Appeals Court Says Seth Rich Family’s Lawsuit Against Fox News May Continue

Appeals Court: Rich Family's Lawsuit Against

The parents of slain Democratic National Committee staffer Seth Rich prevailed in an effort to sue Fox News Channel over allegations that employees of the network helped promote unproven theories the young man’s death was tied to a leak of emails from the DNC to WikiLeaks in 2016.

The Court of Appeals for the Second Circuit  on Friday reversed a lower court decision to dismiss the case, and now Joel and Mary Rich can continue pursuing legal remedy for what they allege includes intentional infliction of emotional distress, tortious interference with contract and negligent supervision.

“This decision now clears the way for a thorough investigation into the facts,” said Lenny Gail, an attorney for the Rich family. ” We will now obtain documents from Fox News and other parties and take testimony under oath from those involved.”

Rich was killed in 2016, and Washington, D.C. police have determined he was shot during a robbery. Different fringe groups seized upon the murder to advance unproven theories that he was involved in the WikiLeaks hack. Right-wing outlets including Breitbart and The Drudge Report suggested with items and links that Rich could have been killed in retribution for the leak of DNC emails during last year’s presidential campaign, an act that has largely been attributed to Russian interference. That theory about Rich’s murder, which remains unsolved has yet to be proven. Theories around Rich helped fill segments on “Hannity,” Fox News 10 p.m. primetime mainstay.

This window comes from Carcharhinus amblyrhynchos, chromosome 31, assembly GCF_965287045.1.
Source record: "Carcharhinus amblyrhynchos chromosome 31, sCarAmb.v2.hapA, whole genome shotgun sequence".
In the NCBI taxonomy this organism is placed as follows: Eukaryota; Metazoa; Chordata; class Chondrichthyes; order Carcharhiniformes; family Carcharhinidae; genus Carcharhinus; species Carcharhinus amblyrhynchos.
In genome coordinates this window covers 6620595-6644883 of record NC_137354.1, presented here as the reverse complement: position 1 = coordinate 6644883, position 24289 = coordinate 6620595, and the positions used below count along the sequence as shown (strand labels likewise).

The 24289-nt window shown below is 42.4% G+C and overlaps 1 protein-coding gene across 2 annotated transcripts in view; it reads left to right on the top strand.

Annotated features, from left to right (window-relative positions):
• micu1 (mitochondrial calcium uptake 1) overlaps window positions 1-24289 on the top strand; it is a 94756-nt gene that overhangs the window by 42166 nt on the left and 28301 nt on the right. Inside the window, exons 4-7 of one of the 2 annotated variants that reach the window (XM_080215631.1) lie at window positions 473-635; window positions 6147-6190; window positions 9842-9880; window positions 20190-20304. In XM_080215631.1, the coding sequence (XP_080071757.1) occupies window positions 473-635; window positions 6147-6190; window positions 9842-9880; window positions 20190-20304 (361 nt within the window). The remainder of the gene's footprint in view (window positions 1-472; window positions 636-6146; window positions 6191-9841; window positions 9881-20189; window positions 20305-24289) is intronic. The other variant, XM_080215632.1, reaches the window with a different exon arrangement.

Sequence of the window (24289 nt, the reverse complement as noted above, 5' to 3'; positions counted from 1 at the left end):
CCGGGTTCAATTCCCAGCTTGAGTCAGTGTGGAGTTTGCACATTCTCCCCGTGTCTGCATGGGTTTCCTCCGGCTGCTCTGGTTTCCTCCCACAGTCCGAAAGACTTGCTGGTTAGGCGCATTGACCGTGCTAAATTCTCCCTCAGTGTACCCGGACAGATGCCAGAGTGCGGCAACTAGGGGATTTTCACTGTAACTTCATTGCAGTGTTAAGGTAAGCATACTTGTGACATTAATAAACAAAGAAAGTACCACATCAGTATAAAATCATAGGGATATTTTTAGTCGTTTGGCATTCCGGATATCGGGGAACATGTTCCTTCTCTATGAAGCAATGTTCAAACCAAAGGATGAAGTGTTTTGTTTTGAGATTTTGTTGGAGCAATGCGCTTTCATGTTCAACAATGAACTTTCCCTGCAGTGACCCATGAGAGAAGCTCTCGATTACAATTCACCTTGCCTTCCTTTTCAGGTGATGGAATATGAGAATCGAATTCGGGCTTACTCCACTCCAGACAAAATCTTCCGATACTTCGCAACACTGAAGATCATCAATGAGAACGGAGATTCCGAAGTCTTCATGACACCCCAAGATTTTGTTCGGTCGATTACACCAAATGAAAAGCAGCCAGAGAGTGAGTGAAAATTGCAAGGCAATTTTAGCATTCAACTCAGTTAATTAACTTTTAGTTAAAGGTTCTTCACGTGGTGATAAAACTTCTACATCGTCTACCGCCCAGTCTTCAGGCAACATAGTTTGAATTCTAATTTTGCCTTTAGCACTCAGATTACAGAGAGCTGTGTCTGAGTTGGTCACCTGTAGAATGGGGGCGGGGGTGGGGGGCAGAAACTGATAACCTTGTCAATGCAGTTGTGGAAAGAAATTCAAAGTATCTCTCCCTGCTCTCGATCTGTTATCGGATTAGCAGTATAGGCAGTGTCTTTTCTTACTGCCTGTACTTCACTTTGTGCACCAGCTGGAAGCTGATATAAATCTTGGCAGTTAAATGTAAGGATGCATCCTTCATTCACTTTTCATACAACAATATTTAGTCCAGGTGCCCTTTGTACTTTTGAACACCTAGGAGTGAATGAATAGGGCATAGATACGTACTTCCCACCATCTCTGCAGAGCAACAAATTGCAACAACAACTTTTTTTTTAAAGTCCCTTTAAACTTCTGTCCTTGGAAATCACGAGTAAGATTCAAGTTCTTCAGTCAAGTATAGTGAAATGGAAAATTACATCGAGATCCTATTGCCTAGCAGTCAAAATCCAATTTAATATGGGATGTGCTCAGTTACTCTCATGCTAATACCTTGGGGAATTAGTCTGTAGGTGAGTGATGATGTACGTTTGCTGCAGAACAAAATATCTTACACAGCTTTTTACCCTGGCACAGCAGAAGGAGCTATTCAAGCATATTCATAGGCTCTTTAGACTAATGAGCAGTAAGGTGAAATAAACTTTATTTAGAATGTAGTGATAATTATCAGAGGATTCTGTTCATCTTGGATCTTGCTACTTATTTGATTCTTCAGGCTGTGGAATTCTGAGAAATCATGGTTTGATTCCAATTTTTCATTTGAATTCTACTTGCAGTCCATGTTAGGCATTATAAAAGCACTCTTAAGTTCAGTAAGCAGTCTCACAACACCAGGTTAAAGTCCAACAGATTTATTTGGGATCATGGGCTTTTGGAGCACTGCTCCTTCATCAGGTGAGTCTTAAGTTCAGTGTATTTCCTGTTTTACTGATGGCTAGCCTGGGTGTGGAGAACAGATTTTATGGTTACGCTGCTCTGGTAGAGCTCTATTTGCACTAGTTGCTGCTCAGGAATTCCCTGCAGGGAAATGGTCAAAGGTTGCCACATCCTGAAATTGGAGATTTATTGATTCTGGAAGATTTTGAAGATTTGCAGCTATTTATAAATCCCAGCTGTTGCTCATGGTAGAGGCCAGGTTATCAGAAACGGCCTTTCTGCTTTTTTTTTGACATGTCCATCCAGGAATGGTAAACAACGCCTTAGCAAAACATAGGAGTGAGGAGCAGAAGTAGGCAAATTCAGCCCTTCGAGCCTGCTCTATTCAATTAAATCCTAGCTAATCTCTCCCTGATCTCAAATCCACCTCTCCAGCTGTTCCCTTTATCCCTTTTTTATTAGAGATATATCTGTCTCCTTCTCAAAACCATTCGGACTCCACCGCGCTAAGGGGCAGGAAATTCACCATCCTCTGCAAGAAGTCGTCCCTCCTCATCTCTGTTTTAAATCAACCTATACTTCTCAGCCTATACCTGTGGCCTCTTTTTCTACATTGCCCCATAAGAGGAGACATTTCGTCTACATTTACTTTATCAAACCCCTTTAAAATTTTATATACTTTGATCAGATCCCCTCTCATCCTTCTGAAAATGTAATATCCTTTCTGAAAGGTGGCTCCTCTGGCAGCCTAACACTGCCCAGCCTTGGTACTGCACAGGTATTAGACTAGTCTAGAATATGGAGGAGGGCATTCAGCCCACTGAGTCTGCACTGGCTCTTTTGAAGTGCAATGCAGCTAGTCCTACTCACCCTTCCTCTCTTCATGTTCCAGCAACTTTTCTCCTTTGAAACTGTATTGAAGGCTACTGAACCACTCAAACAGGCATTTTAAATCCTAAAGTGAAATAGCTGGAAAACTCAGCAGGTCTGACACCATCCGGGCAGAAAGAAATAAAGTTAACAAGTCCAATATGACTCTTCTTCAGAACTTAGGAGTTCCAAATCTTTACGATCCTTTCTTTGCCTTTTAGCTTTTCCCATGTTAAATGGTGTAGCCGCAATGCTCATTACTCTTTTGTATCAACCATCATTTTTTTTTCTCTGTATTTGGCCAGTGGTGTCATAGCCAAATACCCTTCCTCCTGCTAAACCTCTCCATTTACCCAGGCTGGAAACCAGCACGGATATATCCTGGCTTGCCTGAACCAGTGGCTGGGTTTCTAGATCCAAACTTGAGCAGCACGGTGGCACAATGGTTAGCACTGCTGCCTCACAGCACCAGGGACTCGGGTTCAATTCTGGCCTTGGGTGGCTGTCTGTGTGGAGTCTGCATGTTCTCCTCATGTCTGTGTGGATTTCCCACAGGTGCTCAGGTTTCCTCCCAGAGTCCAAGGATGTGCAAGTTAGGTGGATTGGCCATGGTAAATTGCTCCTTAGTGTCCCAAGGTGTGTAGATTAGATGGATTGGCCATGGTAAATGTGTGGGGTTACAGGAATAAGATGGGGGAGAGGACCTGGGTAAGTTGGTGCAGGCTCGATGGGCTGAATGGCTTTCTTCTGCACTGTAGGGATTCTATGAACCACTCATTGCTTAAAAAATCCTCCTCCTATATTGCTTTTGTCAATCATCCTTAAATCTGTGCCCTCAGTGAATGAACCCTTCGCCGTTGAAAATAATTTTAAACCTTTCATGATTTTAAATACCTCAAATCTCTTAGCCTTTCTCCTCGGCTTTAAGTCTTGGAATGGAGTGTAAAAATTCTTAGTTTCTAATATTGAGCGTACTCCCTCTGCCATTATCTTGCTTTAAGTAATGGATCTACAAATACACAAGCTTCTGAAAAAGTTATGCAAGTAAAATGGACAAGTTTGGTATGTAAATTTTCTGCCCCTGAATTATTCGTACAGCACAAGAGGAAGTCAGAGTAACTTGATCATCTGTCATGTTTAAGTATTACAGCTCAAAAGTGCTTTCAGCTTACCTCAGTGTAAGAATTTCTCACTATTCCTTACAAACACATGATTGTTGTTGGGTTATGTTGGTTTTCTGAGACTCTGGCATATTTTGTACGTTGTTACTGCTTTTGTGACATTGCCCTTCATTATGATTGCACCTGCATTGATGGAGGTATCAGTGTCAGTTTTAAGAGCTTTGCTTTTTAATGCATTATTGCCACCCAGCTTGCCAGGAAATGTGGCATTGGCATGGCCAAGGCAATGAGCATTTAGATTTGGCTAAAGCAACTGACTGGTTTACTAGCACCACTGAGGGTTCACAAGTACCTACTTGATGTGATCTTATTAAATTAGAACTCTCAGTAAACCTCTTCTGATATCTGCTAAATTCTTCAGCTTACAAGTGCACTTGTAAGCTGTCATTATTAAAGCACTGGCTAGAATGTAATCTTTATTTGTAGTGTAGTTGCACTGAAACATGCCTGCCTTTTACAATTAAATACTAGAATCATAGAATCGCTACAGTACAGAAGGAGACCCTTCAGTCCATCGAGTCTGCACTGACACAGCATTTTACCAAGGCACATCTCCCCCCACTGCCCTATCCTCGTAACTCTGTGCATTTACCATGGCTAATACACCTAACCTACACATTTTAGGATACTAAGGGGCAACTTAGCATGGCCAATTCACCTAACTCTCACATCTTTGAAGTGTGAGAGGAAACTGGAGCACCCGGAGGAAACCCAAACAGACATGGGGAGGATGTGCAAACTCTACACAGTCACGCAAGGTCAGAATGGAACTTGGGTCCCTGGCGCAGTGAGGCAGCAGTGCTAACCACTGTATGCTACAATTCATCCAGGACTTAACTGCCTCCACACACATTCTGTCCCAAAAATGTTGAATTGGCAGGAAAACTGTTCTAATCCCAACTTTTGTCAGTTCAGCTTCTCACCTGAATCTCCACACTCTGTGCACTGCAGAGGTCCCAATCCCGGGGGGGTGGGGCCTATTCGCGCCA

The Rich family has claimed Fox News reporter Malia Zimmerman and guest Ed Butowsky prevailed upon them to hire private investigator Rod Wheeler to probe Rich’s death. They allege the two Fox News operatives then used that connection to the lend ballast to “false accusations” about him. Fox News in 2017 retracted a story by Zimmerman it had published on Rich’s murder, noting at the time that it was “not initially subjected to [a] high degree of editorial scrutiny.”

The retraction was believed to be one of the first made of a Fox News story.

In a statement, Fox News said the new ruling “permits Mr. and Mrs. Rich to proceed with discovery to determine whether there is a factual basis for their claims against Fox News. And while we extend the Rich family our deepest condolences for their loss, we believe that discovery will demonstrate that Fox News did not engage in conduct that will support the Riches’ claims. We will be evaluating our next legal steps.”

The Riches said in a statement that they “look forward to continuing to pursue justice,” adding “We would not wish what we have experienced upon any other parent – anywhere.”